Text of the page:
Imagine this scenario: something serious and uncomfortable has happened at work and you are upset. On some level you are aware that you are not acting like yourself, or maybe someone has pointed this out to you. We all express this upset somehow; some people get really quiet and secluded, others act out to show their upset, and some reach out for support. Now imagine in the midst of your upset someone says: “oh just relax, take 3 deep breaths or something, you’ll be fine….”
Even if well intended, the advice to, “just relax” when you are in this state probably feels impossible. It probably feels unattainable, a pipe dream – and you might snap back, “Well, I would just relax if I could …. BUT……” and all the reasons why “relaxation” is inaccessible at the moment will tumble out of you.
Let me assure you – in a state of upset you can’t just relax because your biology mixed with your psychology is not going to allow it until a few specific things happen.
As humans we are a full and complex package. Many systems govern who we are including bodily systems (of particular interest here is the nervous system), psychological, psycho-social, cultural, spiritual, and the list goes on. We are part of many ecosystems. So, admittedly this human package can be a little dense at times.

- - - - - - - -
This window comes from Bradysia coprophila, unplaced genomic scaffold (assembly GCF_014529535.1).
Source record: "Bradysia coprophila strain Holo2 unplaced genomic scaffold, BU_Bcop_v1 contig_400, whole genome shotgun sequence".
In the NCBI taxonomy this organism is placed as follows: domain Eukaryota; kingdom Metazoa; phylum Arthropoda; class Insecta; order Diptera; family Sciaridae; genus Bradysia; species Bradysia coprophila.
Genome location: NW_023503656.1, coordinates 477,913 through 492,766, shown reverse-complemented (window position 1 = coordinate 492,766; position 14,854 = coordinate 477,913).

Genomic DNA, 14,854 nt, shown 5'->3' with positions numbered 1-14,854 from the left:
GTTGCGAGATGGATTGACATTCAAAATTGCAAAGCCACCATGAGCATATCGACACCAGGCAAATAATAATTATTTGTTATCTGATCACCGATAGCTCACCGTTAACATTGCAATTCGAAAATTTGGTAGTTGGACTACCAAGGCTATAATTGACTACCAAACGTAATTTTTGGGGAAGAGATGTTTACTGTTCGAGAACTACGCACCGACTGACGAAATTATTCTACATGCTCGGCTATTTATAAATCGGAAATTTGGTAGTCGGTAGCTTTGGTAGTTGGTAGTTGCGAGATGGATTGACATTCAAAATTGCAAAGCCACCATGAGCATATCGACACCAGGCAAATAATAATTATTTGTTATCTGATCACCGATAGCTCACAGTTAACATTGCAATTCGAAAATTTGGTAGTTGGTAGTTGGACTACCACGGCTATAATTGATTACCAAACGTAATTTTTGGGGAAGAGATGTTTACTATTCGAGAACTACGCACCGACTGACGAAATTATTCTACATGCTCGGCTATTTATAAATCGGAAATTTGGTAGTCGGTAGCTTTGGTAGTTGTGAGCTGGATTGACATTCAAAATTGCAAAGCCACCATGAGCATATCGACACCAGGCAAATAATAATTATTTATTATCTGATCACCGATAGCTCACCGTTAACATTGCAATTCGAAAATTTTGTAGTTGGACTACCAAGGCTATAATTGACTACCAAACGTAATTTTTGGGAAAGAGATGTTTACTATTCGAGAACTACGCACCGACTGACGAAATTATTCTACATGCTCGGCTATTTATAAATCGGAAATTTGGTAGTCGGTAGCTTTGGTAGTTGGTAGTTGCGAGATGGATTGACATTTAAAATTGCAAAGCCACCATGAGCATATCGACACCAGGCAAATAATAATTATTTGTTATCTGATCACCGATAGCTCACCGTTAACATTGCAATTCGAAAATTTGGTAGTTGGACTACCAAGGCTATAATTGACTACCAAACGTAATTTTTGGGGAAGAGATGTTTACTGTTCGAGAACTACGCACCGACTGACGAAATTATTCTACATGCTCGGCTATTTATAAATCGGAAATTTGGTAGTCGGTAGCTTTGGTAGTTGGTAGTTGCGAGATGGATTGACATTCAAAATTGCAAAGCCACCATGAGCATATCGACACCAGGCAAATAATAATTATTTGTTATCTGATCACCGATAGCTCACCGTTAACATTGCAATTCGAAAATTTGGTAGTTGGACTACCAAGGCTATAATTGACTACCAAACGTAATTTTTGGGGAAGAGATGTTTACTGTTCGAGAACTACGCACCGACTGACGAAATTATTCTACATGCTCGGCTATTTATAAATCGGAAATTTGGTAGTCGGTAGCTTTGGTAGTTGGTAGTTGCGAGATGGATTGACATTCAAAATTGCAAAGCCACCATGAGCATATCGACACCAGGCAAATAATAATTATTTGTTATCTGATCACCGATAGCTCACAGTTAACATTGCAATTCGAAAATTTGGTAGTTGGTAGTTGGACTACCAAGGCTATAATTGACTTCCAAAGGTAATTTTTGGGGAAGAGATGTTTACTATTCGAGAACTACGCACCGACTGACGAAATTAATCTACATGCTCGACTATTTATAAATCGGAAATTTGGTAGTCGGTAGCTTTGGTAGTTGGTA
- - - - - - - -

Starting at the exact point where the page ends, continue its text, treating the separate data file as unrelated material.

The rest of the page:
So, let’s unpack it, lighten the load and experience the opportunity to do the same for another human being in our workplace.
We talk about big emotions and feelings like upset, frustration, and anger. However, we also need to include the emotions our society deems as more positive such as excitement, surprise, or pure happiness. Regardless of how we classify these emotions they can still be BIG. Think about emotions as Energy in Motion (e-motion). Consider that any time humans experiences big e-motions there is the risk of dysregulation.
Try this: Think for a moment about what you feel in your body when you see a child reach towards a hot stove, or something darts out in front of your car while you are driving. You can feel in your body some energy in motion: heart beat speeds up, breath catches in your throat, you feel ready to spring forward and stop the child or slam on the brakes and pull back. The emotion you felt called fear made your body react in a certain way. You went from one state to another in an instant. Energy in motion.
Now, imagine you love surprises, and someone gives you the surprise of your dreams. Of course, you are ecstatic! Think about what you feel: your heartbeat speeds up, breath catches in your throat, you feel ready to jump up and down with pure joy!
Energy in motion.
Big emotions often have us leave a regulated state and move into dysregulation. It matters not if it is for “good” or “bad” circumstances – your body reacts to something (instinct), and how you respond (a skill we can learn) is what matters.
But first, the opposite of a dysregulated state is a regulated state. A regulated state is captured best in one word: safe. If you are physically, emotionally, mentally, spiritually safe you will be in a regulated state. When your body and mind are in homeostasis, balance and what some would call their “flow state” you are experiencing regulation.